EE has invested, and will continue to spend, millions of pounds in setting up and operating our parental control systems offering the best solutions that are available to the industry. The current filtering arrangements have been in place for nine years and work well with very few complaints about children viewing 18 classified content on their mobile devices. Customers who believe content or websites have been misclassified can email This email box is forwarded to the Safeguard Product Manager and issues are dealt with within 48 hours.

Our Digital Living website provides detailed information on our parental controls, the full list of the categories blocked for each setting and how to report abuse or misclassified content

Parental ControlsFixed

EE Home (our fixed business) now offers all new and existing broadband customers McAfee Family Protection software which is free of charge for 12 months. Customers can install the software on up to five devices are protected even when they’re outside the home as the software sits on the computer.

It offers five predefined age settings (under 5, 6–8, 9–12, 13–15 and 16–18) and parents can also customise the settings, add or delete websites and set time restrictions. It also provides activity reports detailing web activity and it will send email or text alerts if access to inappropriate websites is attempted. It will also report on what information is being shared on social media sites and by instant messaging and blocks the downloading of music with explicit lyrics. The software is easy to install and we have developed a help video with McAfee which is available on our safety website.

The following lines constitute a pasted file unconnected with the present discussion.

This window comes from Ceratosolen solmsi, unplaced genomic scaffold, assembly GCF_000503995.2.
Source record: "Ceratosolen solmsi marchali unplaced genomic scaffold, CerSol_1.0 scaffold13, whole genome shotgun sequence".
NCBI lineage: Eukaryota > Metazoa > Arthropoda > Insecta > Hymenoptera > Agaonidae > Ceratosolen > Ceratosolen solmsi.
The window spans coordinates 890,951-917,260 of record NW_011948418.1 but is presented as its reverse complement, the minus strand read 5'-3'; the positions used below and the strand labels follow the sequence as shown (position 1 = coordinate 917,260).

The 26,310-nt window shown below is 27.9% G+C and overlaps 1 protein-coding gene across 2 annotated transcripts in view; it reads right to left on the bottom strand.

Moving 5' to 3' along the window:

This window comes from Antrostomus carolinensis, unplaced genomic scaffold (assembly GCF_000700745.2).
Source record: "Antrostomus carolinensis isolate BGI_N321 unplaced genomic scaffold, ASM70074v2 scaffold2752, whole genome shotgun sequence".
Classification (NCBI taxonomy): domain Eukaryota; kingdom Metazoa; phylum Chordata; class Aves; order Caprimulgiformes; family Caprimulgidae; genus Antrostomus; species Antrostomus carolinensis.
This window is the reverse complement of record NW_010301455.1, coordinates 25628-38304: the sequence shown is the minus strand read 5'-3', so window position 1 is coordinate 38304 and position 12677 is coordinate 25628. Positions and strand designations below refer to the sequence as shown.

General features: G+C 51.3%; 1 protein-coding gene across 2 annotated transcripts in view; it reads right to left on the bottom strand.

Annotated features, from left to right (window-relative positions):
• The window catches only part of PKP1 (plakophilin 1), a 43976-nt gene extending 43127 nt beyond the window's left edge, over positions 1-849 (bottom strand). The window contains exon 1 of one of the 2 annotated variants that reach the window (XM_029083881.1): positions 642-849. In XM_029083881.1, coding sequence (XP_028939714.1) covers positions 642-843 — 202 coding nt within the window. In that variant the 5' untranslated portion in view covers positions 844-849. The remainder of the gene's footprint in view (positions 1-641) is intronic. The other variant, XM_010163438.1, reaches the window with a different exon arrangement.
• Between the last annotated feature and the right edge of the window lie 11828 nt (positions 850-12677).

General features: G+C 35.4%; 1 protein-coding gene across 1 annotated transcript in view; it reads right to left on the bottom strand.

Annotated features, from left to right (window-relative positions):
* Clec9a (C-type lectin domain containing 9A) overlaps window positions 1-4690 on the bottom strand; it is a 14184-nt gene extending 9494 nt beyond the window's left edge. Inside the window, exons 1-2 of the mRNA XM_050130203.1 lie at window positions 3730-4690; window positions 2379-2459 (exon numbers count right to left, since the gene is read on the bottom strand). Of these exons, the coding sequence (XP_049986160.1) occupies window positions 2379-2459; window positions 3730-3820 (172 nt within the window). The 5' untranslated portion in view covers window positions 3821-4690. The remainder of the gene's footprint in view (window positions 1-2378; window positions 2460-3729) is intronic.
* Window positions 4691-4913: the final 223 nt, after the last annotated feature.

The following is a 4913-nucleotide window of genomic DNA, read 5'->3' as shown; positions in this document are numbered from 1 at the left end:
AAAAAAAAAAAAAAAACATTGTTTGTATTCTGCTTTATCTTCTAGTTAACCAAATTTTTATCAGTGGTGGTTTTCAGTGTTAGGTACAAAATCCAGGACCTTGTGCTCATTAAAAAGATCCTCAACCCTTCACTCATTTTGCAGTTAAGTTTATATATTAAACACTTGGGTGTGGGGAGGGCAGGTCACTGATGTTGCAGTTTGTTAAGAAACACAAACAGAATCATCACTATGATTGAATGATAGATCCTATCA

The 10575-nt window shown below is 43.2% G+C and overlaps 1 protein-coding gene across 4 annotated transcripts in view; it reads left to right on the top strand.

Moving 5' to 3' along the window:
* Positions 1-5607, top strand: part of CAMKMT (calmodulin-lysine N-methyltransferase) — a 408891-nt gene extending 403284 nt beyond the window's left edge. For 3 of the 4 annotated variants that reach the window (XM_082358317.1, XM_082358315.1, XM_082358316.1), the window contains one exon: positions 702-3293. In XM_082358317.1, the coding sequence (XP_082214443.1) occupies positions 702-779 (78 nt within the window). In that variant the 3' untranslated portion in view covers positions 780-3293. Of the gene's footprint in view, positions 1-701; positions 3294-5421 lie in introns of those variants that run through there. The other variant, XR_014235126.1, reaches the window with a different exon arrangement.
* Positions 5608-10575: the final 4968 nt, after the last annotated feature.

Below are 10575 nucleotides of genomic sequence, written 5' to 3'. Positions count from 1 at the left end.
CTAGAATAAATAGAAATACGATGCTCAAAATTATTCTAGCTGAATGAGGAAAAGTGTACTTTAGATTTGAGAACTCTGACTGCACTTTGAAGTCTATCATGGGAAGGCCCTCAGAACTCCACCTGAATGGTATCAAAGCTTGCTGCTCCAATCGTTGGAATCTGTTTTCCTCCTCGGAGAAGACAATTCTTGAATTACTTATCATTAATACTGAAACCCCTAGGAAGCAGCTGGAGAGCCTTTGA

We actively promote parental controls at point of sale and at all points in the customer’s journey including in the Welcome Pack, in the router guide, in the customer’s first email after activation, in the Home Mover Pack and Online on our Digital Living Website. Twice a year, as part of the EE Broadband Newsletter, we include information on the Family Protection Software to existing customers. We will also send a dedicated email to all customers every six months highlighting the benefits of online security and parental controls.

By the end of the year all new broadband customers will be presented with a “splash page” when they open their browser for the first time which will force them to make a choice on whether to download the parental controls software. If they choose to opt for parental controls they just click on the link provided which will take them straight to the McAfee download page.

Parental ControlsWifi

EE offers both branded and white labelled Wi-Fi services to a range of corporate customers. We are engaged in the UKCCIS (UK Child Safety Council) working group and we are committed to offering a Family Friendly Wi-Fi service. All our hotspots currently block illegal child abuse images on the IWF list. By the end of the year we plan to set Adult Content filtering as “on” by default. It is then up to the venue owners to actively choose to disapply the filter if they want to.

September 2013

Prepared 18th March 2014